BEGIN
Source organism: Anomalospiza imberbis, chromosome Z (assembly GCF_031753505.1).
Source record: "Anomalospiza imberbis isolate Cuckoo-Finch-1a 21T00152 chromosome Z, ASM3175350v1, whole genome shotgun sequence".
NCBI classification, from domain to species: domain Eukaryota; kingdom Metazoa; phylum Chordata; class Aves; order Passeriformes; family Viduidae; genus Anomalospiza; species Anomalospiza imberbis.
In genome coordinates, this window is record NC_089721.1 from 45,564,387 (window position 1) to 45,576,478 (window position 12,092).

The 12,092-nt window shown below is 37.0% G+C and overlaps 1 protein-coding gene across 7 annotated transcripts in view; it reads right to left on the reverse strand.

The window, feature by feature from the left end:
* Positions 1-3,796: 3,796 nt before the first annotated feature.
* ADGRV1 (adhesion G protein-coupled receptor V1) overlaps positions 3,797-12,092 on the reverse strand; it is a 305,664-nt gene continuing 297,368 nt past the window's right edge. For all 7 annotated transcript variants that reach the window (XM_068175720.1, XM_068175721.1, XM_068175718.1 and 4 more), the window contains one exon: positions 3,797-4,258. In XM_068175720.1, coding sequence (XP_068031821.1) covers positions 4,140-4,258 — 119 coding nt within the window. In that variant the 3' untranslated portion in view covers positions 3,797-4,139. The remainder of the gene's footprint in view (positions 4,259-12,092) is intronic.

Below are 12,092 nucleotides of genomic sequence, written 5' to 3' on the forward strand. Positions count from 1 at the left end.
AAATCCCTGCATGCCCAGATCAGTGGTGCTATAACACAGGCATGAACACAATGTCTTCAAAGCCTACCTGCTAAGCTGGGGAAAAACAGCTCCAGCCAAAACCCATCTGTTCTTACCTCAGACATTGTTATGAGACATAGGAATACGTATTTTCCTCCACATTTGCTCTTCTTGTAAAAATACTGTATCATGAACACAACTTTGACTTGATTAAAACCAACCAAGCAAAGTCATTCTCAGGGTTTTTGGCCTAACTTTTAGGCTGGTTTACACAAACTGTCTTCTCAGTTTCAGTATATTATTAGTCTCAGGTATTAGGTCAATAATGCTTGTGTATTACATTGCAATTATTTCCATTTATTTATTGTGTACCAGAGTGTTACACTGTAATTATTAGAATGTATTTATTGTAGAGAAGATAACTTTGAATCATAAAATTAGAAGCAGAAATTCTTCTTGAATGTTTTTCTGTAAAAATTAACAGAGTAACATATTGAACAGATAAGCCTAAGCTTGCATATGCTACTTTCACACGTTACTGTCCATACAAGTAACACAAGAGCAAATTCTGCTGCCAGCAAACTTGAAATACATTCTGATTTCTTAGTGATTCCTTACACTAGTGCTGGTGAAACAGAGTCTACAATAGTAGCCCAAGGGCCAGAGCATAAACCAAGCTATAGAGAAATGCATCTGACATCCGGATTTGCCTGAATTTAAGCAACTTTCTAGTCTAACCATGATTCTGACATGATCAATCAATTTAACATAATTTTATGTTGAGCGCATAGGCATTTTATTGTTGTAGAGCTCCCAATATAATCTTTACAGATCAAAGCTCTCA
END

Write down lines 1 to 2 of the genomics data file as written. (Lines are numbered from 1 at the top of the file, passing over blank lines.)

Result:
Source organism: Anomalospiza imberbis, chromosome Z (assembly GCF_031753505.1).
Source record: "Anomalospiza imberbis isolate Cuckoo-Finch-1a 21T00152 chromosome Z, ASM3175350v1, whole genome shotgun sequence".